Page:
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Off the beaten path, cognac is a marvelous blend of old and new.

Only an hour by air from Paris, the unassuming small town of Cognac mixes the contemporary and the ancient. It is a place where wine enthusiasts can indulge their taste for the best vintners have to offer, and weary travelers can find a peaceful respite. Cognac is fine for walking, and its surrounding countryside--dotted with small, picturesque villages--is ideal for touring by bike or by car.

Like many old French settlements, Cognac is a photographer's delight. Its old town is built up with quaint two- and three-story stone houses that line winding, cobblestone streets. Broad oak doors and gates of polished maple offer a beautiful contrast to the houses' pale sandstone walls. Cognac is also the birthplace of a 16th century king, Francois I, whose sprawling Chateau Valois, open to visitors, retains its ancient flavor.

The old town centers around the Romanesque church of St. Leger, whose 16th century spire reaches above the surrounding tiled roofs. To the east of the church begins modern Cognac, with its shopping district, charming cafes, movie theaters and a visitor's best bet: the elegant Hotel Francois I, situated on a square of the same name and within easy walking distance of Cognac's center. The town is also blessed with the lovely Charente river, once a water source for the three major cognac houses--Martell, Hennessy and Otard, whose distilleries are nestled near the riverbank.

And what would Cognac be without its namesake--the drink of kings, the rich, smoky liquid that has brought world renown to this little town? For many travelers, a visit to Cognac is a feast for the palate, with the many cognacs and blends to be tasted and savored. The distilleries, many of them housed in luxurious mansions, usually provide tours and tastings. Perhaps cognac drinkers are lured by the marvelously poetic names that speak to the imagination and sophistication of their distillers--Hine Triomphe, Martell Cordon Rubis, Monnet Josephine, Coffret Decouverte Brillet and Hennessy Paradis. But the secret to cognac--the drink--is not in the grape nor in the distillation. It's in the chalky, sticky soil of Cognac--the town and region--that yields a grape high in acid. But bring plenty of money! Many of these fine congnacs can cost upwards of $200 per liter, with the finest priced at $900 per liter.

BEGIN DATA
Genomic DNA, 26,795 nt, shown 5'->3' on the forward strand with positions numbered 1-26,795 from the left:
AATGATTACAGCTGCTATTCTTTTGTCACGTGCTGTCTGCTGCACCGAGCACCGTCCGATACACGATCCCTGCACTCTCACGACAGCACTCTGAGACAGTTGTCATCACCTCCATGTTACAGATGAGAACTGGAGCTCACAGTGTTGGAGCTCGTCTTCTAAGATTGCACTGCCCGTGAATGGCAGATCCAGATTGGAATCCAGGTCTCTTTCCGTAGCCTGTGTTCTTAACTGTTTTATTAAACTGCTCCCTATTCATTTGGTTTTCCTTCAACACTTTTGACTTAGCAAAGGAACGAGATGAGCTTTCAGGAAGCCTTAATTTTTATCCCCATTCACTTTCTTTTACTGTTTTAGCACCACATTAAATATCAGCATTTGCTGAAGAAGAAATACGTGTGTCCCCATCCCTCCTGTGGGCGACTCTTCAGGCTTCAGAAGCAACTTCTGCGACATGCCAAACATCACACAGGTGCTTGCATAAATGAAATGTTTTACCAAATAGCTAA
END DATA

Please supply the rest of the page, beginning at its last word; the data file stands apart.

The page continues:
For a week in early April each year, Cognac suddenly stirs to life and resembles Cannes with its Cognac International Film Festival. The festival attracts dozens of filmmakers and actors from Paris, and hundreds of journalists from France, Spain, and even the United States. Cognac's single movie theater takes on the character of a Hollywood premiere as the town's enthusiastic fans descend upon it, hoping to catch a glimpse of a celebrity attendee. The festival also kicks off a week of lavish parties at distilleries and chateaux. The mayor's annual reception includes a lunch at City Hall.

The vineyards radiating from Cognac offer vistas of a bucolic French countryside. Winding country roads rise and fall, offering startling views of hillsides studed with enormous chateaux--the fruits of wealthy cognac barons. The road that meanders through nearby St. Trojan, St. Brice and Boutiers is a scenic journey of neatly-kept farmhouses and sprawling vineyards, and can be easily made on a bicycle.

Cognac is usually cool, breezy, and often wet, so dress accordingly. But for the discriminating traveler, Cognac offers a series of treats for the senses. And one final word of advice--leave plenty of extra space in your luggage. Undoubtedly you'll want to bring a few bottles of eau-de-vie--a special fruit brandy--and cognac home with you.
COPYRIGHT 1993 Earl G. Graves Publishing Co., Inc.
No portion of this article can be reproduced without the express written permission from the copyright holder.
Copyright 1993, Gale Group. All rights reserved. Gale Group is a Thomson Corporation Company.

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Title Annotation:Cognac, France
Publication:Black Enterprise
Date:Jun 1, 1993
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